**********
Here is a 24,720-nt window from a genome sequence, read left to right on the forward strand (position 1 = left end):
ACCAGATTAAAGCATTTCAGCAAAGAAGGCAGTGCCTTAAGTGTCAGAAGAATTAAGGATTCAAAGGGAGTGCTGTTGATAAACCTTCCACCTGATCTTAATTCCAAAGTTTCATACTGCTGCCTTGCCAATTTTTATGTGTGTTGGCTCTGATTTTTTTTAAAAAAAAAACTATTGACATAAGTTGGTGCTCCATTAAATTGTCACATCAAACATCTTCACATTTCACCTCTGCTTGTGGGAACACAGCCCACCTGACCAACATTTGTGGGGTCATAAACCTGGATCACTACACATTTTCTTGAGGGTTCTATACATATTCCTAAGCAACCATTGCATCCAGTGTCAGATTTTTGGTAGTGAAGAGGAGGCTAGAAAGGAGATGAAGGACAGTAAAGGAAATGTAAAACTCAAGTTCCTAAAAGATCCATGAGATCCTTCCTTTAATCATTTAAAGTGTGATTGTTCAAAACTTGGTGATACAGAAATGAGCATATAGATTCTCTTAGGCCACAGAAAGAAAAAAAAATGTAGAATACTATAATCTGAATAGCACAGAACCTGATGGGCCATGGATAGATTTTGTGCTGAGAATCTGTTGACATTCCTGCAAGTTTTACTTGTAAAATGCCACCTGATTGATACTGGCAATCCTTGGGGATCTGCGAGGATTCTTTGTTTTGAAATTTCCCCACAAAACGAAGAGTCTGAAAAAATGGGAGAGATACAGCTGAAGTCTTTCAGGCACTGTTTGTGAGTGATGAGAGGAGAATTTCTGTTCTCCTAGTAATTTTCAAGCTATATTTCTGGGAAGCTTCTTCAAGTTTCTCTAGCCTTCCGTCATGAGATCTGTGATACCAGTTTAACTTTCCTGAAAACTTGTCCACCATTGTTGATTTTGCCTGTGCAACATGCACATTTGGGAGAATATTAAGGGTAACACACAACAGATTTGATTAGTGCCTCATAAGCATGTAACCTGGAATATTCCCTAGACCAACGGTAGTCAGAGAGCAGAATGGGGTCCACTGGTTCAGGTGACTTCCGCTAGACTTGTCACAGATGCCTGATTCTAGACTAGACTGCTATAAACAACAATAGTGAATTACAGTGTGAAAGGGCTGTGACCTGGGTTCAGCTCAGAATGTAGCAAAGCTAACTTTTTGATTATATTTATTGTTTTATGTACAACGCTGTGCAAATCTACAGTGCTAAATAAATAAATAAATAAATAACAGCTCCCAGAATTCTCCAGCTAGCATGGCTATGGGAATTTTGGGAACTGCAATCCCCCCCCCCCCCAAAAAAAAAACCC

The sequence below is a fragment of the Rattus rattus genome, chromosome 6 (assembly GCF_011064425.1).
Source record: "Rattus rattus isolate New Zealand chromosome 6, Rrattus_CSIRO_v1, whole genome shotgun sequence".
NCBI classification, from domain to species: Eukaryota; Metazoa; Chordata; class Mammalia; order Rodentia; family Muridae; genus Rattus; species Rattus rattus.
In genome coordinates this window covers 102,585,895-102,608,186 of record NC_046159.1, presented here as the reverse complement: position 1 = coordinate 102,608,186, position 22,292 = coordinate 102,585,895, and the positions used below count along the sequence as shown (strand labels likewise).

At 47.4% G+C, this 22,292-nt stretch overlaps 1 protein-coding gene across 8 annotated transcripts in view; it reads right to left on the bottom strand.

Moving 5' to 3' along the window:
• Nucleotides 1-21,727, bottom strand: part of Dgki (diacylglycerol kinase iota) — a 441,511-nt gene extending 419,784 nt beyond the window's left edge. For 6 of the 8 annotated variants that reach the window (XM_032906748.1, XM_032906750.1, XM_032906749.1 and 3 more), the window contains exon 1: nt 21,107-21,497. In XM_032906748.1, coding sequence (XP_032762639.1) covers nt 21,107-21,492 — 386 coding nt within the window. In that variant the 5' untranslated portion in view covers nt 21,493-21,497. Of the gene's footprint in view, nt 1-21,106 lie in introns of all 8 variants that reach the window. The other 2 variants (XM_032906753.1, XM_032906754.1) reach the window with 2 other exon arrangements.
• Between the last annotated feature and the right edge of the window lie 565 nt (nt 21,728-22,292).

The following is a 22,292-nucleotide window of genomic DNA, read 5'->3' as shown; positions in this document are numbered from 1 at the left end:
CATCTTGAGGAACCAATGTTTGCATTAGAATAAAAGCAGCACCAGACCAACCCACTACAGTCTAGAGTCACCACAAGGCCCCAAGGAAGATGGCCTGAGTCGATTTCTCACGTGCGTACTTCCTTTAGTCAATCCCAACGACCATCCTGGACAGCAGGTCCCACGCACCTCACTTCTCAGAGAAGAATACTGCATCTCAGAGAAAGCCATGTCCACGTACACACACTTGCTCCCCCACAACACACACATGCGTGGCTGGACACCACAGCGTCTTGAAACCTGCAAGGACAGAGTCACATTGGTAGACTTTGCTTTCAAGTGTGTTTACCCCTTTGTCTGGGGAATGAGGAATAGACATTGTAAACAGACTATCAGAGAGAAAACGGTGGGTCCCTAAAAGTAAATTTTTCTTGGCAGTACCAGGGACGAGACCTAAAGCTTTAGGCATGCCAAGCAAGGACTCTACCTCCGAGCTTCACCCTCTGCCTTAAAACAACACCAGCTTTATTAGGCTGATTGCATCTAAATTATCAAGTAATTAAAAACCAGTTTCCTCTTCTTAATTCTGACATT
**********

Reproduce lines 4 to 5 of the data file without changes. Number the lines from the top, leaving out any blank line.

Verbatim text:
Source record: "Rattus rattus isolate New Zealand chromosome 6, Rrattus_CSIRO_v1, whole genome shotgun sequence".
NCBI classification, from domain to species: Eukaryota; Metazoa; Chordata; class Mammalia; order Rodentia; family Muridae; genus Rattus; species Rattus rattus.